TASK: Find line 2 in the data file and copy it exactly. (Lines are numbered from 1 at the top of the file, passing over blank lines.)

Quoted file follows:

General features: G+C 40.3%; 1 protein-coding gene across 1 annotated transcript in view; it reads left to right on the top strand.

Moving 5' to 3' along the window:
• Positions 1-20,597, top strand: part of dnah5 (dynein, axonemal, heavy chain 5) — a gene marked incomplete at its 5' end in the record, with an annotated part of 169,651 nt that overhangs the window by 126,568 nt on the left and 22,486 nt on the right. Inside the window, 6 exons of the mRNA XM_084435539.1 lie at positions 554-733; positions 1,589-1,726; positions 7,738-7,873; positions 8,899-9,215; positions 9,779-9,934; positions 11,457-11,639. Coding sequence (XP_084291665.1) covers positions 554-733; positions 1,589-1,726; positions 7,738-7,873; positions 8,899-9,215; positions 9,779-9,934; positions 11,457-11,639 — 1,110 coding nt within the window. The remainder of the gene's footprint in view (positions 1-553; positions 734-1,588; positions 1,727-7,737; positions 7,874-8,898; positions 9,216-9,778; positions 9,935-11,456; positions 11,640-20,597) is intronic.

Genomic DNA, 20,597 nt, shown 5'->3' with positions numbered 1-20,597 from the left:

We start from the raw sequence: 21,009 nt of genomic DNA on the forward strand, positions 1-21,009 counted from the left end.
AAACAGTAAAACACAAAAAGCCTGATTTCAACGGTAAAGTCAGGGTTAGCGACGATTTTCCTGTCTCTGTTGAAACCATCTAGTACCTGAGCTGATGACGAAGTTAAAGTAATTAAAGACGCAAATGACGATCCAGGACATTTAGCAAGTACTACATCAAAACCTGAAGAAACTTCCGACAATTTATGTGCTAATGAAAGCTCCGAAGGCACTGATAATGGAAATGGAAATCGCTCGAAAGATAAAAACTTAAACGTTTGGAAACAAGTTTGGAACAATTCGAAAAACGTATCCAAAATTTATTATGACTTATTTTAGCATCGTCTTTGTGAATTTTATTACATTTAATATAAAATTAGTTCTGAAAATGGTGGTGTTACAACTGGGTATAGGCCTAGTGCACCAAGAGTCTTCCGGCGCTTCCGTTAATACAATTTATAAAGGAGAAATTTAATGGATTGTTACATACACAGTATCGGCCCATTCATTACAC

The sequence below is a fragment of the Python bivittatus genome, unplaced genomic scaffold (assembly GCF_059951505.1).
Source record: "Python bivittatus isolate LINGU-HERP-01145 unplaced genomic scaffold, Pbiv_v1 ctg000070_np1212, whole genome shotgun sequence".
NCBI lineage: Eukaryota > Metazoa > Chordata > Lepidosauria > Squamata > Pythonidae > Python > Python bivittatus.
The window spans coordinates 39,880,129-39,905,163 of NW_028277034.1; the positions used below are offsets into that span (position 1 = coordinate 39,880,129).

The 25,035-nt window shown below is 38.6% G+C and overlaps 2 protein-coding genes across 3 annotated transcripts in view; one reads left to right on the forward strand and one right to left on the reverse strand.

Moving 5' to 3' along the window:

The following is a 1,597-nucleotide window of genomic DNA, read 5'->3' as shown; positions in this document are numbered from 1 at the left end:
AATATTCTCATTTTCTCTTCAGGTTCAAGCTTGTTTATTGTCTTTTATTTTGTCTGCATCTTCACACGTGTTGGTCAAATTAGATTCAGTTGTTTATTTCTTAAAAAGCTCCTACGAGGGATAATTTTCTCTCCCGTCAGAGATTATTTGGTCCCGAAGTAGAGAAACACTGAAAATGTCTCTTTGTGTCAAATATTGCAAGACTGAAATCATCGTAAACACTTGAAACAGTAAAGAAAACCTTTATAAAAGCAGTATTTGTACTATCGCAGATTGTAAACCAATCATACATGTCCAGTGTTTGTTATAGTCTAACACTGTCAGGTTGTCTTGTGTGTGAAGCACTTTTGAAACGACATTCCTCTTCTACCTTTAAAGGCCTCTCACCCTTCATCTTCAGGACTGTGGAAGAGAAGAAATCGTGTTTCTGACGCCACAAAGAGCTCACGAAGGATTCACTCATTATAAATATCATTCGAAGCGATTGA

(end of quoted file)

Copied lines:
Moving 5' to 3' along the window: